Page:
Father-son drug duo lose appeal against sentencing
A FATHER and son caught growing more than $1 million worth of marijuana on a family property and in a national park west of Mackay will not have their sentences curtailed.
Howard Kerry Lindsay was sentenced in May to seven years in jail, with parole eligibility after two-and-a-half-years, while his son Anthony Howard Lindsay will be released on parole after serving nine months of a three-year jail term.
They argued in the Queensland Court of Appeal their sentences were too high despite a history of the same thing at Gympie.
Police found about 1500 marijuana seedlings at 10 crop sites at Mount Charlton, north of Finch Hatton, and financial analysts estimated $1.9 million in unexplained income.
Lindsay Snr, a serial drug producer, was on bail at the time for producing 13 marijuana crops on his property at Calen, north of Mackay, in 2009.
When he was caught in 2009, he was on parole for similar offending at Gympie and Tandur.
In 2002, Lindsay Snr planted crops on two properties, about 12,000 plants worth about $68,000 when discovered at seven weeks old.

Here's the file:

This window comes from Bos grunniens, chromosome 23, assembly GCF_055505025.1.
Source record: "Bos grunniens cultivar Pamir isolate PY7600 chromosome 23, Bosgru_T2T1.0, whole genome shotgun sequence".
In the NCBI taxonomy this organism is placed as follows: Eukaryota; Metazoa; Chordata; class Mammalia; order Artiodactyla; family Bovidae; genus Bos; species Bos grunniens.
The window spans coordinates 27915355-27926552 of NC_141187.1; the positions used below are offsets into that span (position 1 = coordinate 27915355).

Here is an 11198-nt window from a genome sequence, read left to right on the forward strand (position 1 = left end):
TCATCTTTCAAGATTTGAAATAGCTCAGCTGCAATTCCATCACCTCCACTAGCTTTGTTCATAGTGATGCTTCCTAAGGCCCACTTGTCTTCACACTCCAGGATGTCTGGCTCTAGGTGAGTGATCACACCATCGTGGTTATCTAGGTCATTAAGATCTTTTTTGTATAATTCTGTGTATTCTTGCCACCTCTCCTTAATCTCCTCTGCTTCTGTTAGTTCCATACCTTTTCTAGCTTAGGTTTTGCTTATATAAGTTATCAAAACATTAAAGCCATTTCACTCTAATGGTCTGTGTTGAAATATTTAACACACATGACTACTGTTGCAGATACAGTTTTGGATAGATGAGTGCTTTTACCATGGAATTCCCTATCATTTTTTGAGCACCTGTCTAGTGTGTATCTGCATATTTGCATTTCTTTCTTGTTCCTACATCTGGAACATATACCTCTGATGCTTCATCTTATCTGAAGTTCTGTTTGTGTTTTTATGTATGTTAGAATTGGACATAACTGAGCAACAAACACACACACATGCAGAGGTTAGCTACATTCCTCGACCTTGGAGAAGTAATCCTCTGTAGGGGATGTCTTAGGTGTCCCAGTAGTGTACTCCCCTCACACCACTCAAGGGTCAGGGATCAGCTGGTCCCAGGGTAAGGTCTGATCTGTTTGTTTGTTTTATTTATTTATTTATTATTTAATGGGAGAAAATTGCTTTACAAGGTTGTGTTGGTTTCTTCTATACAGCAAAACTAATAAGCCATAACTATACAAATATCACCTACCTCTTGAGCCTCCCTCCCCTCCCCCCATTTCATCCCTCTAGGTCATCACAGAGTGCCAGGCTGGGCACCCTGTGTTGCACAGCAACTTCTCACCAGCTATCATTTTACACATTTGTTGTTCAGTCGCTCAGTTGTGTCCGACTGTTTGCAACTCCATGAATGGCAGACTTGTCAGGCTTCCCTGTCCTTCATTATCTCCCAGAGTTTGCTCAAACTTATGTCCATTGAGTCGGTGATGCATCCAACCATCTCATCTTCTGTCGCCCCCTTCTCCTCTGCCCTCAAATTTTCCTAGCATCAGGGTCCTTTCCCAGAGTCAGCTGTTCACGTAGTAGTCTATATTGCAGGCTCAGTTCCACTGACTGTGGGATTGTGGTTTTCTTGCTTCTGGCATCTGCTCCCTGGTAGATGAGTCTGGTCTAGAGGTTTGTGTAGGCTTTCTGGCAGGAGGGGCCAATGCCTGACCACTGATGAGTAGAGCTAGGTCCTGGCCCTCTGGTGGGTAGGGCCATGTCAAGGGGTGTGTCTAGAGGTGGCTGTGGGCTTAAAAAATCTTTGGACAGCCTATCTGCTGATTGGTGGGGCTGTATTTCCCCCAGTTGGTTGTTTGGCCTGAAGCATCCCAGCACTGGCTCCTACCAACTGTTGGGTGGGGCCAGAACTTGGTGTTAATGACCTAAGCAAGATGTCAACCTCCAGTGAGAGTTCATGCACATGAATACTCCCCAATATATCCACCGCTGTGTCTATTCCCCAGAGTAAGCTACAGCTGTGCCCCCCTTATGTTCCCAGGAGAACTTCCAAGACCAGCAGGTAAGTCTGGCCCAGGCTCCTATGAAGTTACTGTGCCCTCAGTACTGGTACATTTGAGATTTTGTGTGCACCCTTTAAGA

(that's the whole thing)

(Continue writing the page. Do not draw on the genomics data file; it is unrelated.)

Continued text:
Authorities estimated it could have been worth many millions of dollars had the crop grown to full maturity and then sold on the retail market.
Police found lots of earthmoving equipment, tractors and other vehicles on the property.
Justice Ann Lyons, in a judgment handed down on Tuesday, said the sentencing justice was aware he should not make a sentence "too crushing" on a man of 65 years who was a Vietnam veteran.
She said that, among various other sentencing principles, was why he reduced the jail sentence from 10 and a half years to seven years.
Justice Lyons said that sentence was not excessive "let alone manifestly so", noting it was impossible to ignore the "scale of the proposed production and the potential profits" and that Lindsay Snr was a repeat offender.
She said the justice also was cautious when sentencing Lindsay Jnr to ensure he was not tarred with his father's more broad criminal brush.
Stopping work to cope with his son's open skull surgeries for a brain tumour, which had an adverse impact on brain development, had meant there was a greater temptation to join his father's illegal enterprise, Justice Lyons said.
She said both sentences carefully took into account numerous difficult factors.